ACT Inc. announced today that it is developing a new series of assessments for every grade level, from 3rd through 10th, to measure skills needed in college and careers.
The tests, which would be administered digitally and provide instant feedback to teachers, will be piloted in states this fall and scheduled to be launched in 2014, says Jon Erickson, the president of education for ACT, the Iowa City, Iowa-based nonprofit testing company.
The "next generation" assessment will be pegged to the Common Core State Standards and cover the four areas now on the ACT: English, reading, math, and science.
"It connects all the gradeselementary school through high schoolto measure growth and development," says Erickson. "It informs teaching, as students progress, to intervene at early ages."
The assessment would look beyond academics to get a complete picture of the whole student, he says. There would be interest inventories for students, as well as assessment of behavioral skills for students and teachers to evaluate.
It will fill a niche as the first digital, longitudinal assessment to connect student performance across grades, both in and out of the classroom, according to the ACT. The hope is to get information on students' weaknesses and strengths earlier so teachers can make adjustments to improve their chances of success.
ACT has not arrived at a cost for the assessment system, but it intends to offer it in modules for states, districts, or schools to buy to administer to all students. As a nonprofit organization, Erickson says ACT wants to keep pricing affordable and at the lowest price acceptable to states. Teachers could choose to use all or part of the assessment, likely in the classroom during the typical school day. ACT is still field-testing the system so the length of the assessment is not set.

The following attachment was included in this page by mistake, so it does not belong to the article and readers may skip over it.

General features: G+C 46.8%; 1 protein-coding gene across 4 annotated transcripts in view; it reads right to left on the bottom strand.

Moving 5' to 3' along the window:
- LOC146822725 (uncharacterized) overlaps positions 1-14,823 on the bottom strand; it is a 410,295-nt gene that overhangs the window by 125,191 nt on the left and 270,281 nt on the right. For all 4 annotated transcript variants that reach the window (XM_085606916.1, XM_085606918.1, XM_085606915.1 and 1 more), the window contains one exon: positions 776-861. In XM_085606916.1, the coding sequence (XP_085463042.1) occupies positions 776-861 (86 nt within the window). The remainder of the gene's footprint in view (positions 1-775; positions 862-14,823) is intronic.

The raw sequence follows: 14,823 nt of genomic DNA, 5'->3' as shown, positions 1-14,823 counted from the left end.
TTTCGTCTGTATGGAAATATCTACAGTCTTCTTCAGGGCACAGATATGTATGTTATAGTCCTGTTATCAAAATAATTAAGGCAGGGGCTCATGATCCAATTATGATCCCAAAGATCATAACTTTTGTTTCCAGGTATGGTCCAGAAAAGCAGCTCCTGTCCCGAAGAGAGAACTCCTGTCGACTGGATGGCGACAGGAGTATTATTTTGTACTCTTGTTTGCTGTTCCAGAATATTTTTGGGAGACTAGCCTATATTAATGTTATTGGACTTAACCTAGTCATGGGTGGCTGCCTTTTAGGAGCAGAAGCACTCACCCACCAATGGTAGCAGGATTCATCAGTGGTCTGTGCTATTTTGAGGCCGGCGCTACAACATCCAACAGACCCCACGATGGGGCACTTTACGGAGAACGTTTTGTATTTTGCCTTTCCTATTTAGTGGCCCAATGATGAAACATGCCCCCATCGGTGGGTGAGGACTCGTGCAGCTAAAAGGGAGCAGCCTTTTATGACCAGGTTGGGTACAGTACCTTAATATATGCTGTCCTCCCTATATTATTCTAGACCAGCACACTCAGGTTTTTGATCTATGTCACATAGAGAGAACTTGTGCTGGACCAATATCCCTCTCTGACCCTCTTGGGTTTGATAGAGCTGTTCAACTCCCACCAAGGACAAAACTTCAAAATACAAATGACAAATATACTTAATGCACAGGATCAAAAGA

With digital delivery of the test, students would have automatic scoring and real-time assessments, says Erickson. (There would be pencil-and-paper testing to accommodate schools that would not be equipped with computers.) The assessment would include a combination of multiple-choice, open-response, and interactive items that would incorporate some creativity into testing, he adds. It would be both formative and summative for accountability purposes.
The new system, which has yet to be officially named, is "complementary" and "consistent" with PARCC and Smarter Balanced, the two state consortia designing assessments aligned with the common standards, says Erickson.
Acknowledging not all children have keyboarding skills, Erickson says ACT will address that preparation issue, but ideally, it would not be a timed assessment.
ACT plans to provide training for teachers in how to administer the test and interpret the results, adds Erickson. The goal is for the system to be practical for teachers to improve and target instruction, as well as meaningful for students.
Just how states might use the new assessment is uncertain. It could replace the current state test, be given as a lead-up to the test, or used as a supplement for it, he says.
ACT developed the test in response to needs expressed by states to improve college and career readiness, says Erickson. Providing integrated testing from elementary to high school, with the ACT as the capstone in 11th grade, "will be a game changer," he adds.